Why is Bill Clinton back on the campaign trail?
Fundraiser-in-chief? Bill Clinton is reprising his role as a super-surrogate for Democrats, especially for battleground seats south of the Mason-Dixon line.
Bill Clinton, popular in territory unfriendly to President Barack Obama, is reprising his role as a super-surrogate for Democrats battling to keep their Senate majority and win other races. In the long run, Clinton could pick up political chits for his wife, Hillary Rodham Clinton, should she run for president in 2016.
The political terrain is rough in these Senate battleground states. Obama's signature domestic achievement, the Affordable Care Act, is unpopular. Obama himself has soft poll numbers. Many Democrats won't appear with the president, even though they'll accept his prodigious fundraising help.
Not so with Clinton, who appears Tuesday in Louisville, Ky., with Alison Lundergan Grimes, the Democrat who's trying to unseat Senate Republican leader Mitch McConnell. It's perhaps the nation's hardest-fought Senate race, in a state where Obama would be of little help.
Clinton is the last Democratic presidential candidate to carry a swath of Southern states crucial to the 2014 midterms, including his native Arkansas, Georgia, Kentucky and Louisiana. The former president remains in heavy demand as a fundraiser and adviser as his wife plans an upcoming book tour and considers how she may help Democrats this year.
"He has an open invitation from me," Ed FitzGerald, a Democrat challenging GOP Ohio Gov. John Kasich, said of Clinton.
The Grimes fundraiser marked Clinton's first 2014 campaign event and underscored the party's interest in defeating the Republican leader. The former president personally encouraged the 35-year-old secretary of state to challenge McConnell, a fundraising powerhouse renowned for relentless attacks on his opponents.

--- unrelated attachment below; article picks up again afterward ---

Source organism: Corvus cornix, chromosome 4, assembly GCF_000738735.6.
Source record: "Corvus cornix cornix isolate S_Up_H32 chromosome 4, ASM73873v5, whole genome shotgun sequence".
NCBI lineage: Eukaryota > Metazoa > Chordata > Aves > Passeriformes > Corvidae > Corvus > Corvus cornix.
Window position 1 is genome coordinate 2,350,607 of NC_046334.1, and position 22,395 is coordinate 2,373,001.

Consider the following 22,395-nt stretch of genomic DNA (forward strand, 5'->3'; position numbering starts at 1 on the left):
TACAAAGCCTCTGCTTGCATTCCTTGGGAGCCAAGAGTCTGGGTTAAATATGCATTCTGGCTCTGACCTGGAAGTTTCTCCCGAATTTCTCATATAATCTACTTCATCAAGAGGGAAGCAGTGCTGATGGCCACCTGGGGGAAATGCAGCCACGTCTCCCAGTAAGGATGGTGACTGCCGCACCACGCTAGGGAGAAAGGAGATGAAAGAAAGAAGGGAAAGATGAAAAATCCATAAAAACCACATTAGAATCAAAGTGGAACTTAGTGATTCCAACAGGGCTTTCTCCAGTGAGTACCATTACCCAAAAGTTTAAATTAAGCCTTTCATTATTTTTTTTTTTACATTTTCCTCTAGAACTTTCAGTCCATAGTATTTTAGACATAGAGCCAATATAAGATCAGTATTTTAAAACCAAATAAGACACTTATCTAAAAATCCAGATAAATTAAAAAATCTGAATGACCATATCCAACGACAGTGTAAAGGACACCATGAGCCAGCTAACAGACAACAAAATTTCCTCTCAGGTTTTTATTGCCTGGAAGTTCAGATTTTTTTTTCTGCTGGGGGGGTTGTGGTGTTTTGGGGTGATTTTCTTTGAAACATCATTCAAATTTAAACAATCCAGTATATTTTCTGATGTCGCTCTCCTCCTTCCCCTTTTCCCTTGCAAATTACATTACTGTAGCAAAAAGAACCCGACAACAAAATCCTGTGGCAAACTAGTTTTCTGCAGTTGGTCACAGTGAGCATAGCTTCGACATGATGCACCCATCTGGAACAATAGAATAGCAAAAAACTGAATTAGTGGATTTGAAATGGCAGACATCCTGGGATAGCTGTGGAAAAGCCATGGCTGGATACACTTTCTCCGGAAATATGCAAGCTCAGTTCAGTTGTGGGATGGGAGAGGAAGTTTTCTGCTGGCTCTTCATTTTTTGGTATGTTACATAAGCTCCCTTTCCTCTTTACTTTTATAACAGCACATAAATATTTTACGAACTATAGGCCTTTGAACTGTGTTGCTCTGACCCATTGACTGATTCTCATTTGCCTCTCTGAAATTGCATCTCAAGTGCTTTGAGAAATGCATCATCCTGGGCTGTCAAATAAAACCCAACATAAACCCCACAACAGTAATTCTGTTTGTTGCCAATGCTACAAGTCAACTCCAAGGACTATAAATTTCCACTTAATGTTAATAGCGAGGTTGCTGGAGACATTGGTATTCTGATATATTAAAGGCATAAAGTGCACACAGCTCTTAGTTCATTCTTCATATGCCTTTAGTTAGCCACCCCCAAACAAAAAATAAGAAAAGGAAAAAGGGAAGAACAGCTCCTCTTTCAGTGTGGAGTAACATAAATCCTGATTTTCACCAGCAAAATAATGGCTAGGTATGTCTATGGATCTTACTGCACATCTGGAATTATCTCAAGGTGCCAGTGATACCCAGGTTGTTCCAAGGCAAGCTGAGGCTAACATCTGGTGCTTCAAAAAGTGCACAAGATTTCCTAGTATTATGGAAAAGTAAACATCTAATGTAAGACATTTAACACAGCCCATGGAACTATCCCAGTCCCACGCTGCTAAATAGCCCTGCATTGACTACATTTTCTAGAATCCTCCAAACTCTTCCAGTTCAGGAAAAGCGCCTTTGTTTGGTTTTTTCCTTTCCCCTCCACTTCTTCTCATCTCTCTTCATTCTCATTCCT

Clinton's connection to Grimes goes back a generation: Her father, Jerry Lundergan, is a former state party chairman and longtime Clinton friend. In 1993, as a 14-year-old, Grimes handed the president-elect a bouquet of roses while attending his inaugural festivities.
Clinton is expected to play outsized roles in other Senate races where Democrats are facing steep political odds.
The former president is busily involved in politics on his home turf, where he served five terms as governor and keeps an apartment at his presidential library.
Arkansas Democratic Sen. Mark Pryor is facing a serious challenge from GOP Rep. Tom Cotton. James Lee Witt, Clinton's head of the Federal Emergency Management Agency, is running for Cotton's House seat and will join Clinton at an event in Hot Springs, Ark., on April 5. And Pat Hays, a former North Little Rock mayor who supported Clinton's 1992 campaign, is running for another congressional seat.
Clinton vouched for former Rep. Mike Ross, his one-time gubernatorial campaign driver who is running for governor. "Take it from someone who knows a thing or two about being governor of Arkansas: Mike Ross will be a great one," Clinton wrote in a recent email. Ross could face Asa Hutchinson, a former congressman who was a House manager during Clinton's impeachment trial in 1998.